The combination of water, compressed air, and a plastic soda bottle serves as a great source of propulsion for a backyard rocket (assuming you have a big back yard).  Typical versions of these rockets involve taping or gluing on the nose cone and fins which can be challenging to keep attached and often end up fairly crooked and wobbly.  Why not try a different approach where you build a rocket frame around the soda bottle and don't rely on direct attachment to the bottle?

I made this at TechShop   www.techshop.ws

## Step 1: Materials & Equipment

Vector drawing software (I used CorelDraw)
Laser cutter (my TechShop has a Trotec Speedy 300)
1.25 liter soda bottle
Cardboard box (taller than your rocket, 16" in this case)
Hot glue gun

This instructable assumes some basic familiarity with CorelDraw and a laser cutter.

## Step 2: Measure Bottle for Key Dimensions

First you need to understand the dimensions of your plastic bottle.  A set of large calipers makes this much easier, but a ruler will work just fine with some patience.  If you have to err one way or the other, tend towards the larger side as the bottle will expand some when pressurized and you don't want the frame to be pushed or bowed out.

I converted these measurements into a series of reference rectangles.  The height of each rectangle matches the key vertical dimensions in the hand drawn diagram.  I added a rectangle to the top where the nose cone will go.  I also added a rectangle to the side of the bottom where the fin will go.  I decided that I wanted the long part of the frame (that runs most of the length of the bottle) to be 0.5" wide, and that became the basis for the width of the other rectangles.  If you squint you can see that these rectangles represent a very coarse outline for one side of the rocket.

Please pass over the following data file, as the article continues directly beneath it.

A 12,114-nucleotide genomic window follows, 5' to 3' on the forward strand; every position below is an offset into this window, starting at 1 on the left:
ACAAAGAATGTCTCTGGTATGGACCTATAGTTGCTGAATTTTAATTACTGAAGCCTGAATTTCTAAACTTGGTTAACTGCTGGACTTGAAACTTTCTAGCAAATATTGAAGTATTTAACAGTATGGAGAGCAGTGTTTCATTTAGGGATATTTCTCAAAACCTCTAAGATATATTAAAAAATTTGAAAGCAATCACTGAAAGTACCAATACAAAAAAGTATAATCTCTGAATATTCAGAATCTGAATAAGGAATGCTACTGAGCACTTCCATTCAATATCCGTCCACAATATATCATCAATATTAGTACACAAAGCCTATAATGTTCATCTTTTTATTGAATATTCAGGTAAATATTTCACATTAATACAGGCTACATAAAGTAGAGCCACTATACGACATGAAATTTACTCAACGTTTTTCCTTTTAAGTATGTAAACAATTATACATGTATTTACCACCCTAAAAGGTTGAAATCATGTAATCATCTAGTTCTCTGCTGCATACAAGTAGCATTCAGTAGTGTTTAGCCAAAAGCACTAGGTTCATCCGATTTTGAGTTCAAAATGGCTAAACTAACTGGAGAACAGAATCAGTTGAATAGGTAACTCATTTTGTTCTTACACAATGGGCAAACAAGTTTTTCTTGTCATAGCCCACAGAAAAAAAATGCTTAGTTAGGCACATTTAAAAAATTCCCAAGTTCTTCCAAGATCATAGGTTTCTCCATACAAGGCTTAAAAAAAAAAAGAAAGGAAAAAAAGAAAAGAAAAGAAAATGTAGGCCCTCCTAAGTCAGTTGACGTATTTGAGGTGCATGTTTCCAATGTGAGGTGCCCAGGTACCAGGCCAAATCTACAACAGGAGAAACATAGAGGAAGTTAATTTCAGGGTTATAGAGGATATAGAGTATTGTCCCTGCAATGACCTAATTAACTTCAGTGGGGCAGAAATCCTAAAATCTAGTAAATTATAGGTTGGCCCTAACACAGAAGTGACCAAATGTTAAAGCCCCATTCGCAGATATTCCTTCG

## Step 3: Design Vertical Side Pieces

Now you can use the various intersections of the reference rectangles to start adding curves.  For most of the curves I used the simple 3-Point Curve tool.  For the nose cone the shape wasn't looking quite right, so I used the B-Spline tool which lets you add more control points to the curve.  This led to a smoother transition from the long vertical section into the nose cone, as well as into the tip of the nose cone.

Once you have the desired shape, use the Virtual Segment Delete tool to remove the unnecessary reference lines.  If you haven't already, change all of the lines into red lines with a hairline width to indicate that these are cut lines and not engraving lines.  The final step is to add a slot at the top and bottom areas where the support discs will go.  This is where the vertical and horizontal pieces will interlock to hold the assembly together.  I measured my cardboard and it was 0.15" thick so I made my slots 0.16" wide so that there wouldn't be too tight of a fit.